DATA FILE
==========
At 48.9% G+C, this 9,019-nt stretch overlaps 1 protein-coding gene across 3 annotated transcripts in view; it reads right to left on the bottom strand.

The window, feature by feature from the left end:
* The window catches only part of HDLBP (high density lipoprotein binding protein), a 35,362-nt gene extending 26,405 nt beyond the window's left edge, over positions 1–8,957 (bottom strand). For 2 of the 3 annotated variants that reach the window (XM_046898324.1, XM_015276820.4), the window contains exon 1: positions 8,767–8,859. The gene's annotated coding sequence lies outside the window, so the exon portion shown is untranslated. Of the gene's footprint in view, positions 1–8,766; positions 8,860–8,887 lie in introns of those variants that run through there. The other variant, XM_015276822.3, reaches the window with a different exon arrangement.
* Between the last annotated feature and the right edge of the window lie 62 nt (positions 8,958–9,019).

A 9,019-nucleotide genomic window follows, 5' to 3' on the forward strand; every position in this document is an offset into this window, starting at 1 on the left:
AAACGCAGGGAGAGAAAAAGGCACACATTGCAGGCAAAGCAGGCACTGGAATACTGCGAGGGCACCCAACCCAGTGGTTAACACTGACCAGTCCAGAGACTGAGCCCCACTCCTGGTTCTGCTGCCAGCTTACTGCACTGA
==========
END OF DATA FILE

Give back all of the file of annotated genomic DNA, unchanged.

At 48.9% G+C, this 9,019-nt stretch overlaps 1 protein-coding gene across 3 annotated transcripts in view; it reads right to left on the bottom strand.

The window, feature by feature from the left end:
* The window catches only part of HDLBP (high density lipoprotein binding protein), a 35,362-nt gene extending 26,405 nt beyond the window's left edge, over positions 1–8,957 (bottom strand). For 2 of the 3 annotated variants that reach the window (XM_046898324.1, XM_015276820.4), the window contains exon 1: positions 8,767–8,859. The gene's annotated coding sequence lies outside the window, so the exon portion shown is untranslated. Of the gene's footprint in view, positions 1–8,766; positions 8,860–8,887 lie in introns of those variants that run through there. The other variant, XM_015276822.3, reaches the window with a different exon arrangement.
* Between the last annotated feature and the right edge of the window lie 62 nt (positions 8,958–9,019).

A 9,019-nucleotide genomic window follows, 5' to 3' on the forward strand; every position in this document is an offset into this window, starting at 1 on the left:
AAACGCAGGGAGAGAAAAAGGCACACATTGCAGGCAAAGCAGGCACTGGAATACTGCGAGGGCACCCAACCCAGTGGTTAACACTGACCAGTCCAGAGACTGAGCCCCACTCCTGGTTCTGCTGCCAGCTTACTGCACTGA